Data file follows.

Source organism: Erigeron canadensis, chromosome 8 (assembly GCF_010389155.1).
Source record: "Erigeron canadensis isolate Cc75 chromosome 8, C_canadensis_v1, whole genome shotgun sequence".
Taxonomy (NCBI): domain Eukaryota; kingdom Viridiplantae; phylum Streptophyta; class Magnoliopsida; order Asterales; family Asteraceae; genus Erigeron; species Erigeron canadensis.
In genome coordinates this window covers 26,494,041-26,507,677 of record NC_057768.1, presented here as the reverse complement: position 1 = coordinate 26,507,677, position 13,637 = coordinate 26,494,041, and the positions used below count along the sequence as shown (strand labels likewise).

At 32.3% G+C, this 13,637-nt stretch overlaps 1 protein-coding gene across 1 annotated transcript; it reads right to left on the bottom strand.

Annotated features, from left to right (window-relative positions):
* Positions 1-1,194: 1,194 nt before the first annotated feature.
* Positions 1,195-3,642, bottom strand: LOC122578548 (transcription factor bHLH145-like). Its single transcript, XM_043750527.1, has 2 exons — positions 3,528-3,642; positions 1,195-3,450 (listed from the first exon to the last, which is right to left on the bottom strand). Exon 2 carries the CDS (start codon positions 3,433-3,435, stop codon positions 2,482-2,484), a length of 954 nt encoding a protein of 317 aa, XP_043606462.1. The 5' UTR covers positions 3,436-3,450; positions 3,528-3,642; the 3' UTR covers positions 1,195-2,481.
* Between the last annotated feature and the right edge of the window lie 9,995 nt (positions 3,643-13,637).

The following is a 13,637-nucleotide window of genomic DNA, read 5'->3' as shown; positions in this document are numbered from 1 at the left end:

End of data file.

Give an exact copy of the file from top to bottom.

Source organism: Erigeron canadensis, chromosome 8 (assembly GCF_010389155.1).
Source record: "Erigeron canadensis isolate Cc75 chromosome 8, C_canadensis_v1, whole genome shotgun sequence".
Taxonomy (NCBI): domain Eukaryota; kingdom Viridiplantae; phylum Streptophyta; class Magnoliopsida; order Asterales; family Asteraceae; genus Erigeron; species Erigeron canadensis.
In genome coordinates this window covers 26,494,041-26,507,677 of record NC_057768.1, presented here as the reverse complement: position 1 = coordinate 26,507,677, position 13,637 = coordinate 26,494,041, and the positions used below count along the sequence as shown (strand labels likewise).

At 32.3% G+C, this 13,637-nt stretch overlaps 1 protein-coding gene across 1 annotated transcript; it reads right to left on the bottom strand.

Annotated features, from left to right (window-relative positions):
* Positions 1-1,194: 1,194 nt before the first annotated feature.
* Positions 1,195-3,642, bottom strand: LOC122578548 (transcription factor bHLH145-like). Its single transcript, XM_043750527.1, has 2 exons — positions 3,528-3,642; positions 1,195-3,450 (listed from the first exon to the last, which is right to left on the bottom strand). Exon 2 carries the CDS (start codon positions 3,433-3,435, stop codon positions 2,482-2,484), a length of 954 nt encoding a protein of 317 aa, XP_043606462.1. The 5' UTR covers positions 3,436-3,450; positions 3,528-3,642; the 3' UTR covers positions 1,195-2,481.
* Between the last annotated feature and the right edge of the window lie 9,995 nt (positions 3,643-13,637).

The following is a 13,637-nucleotide window of genomic DNA, read 5'->3' as shown; positions in this document are numbered from 1 at the left end: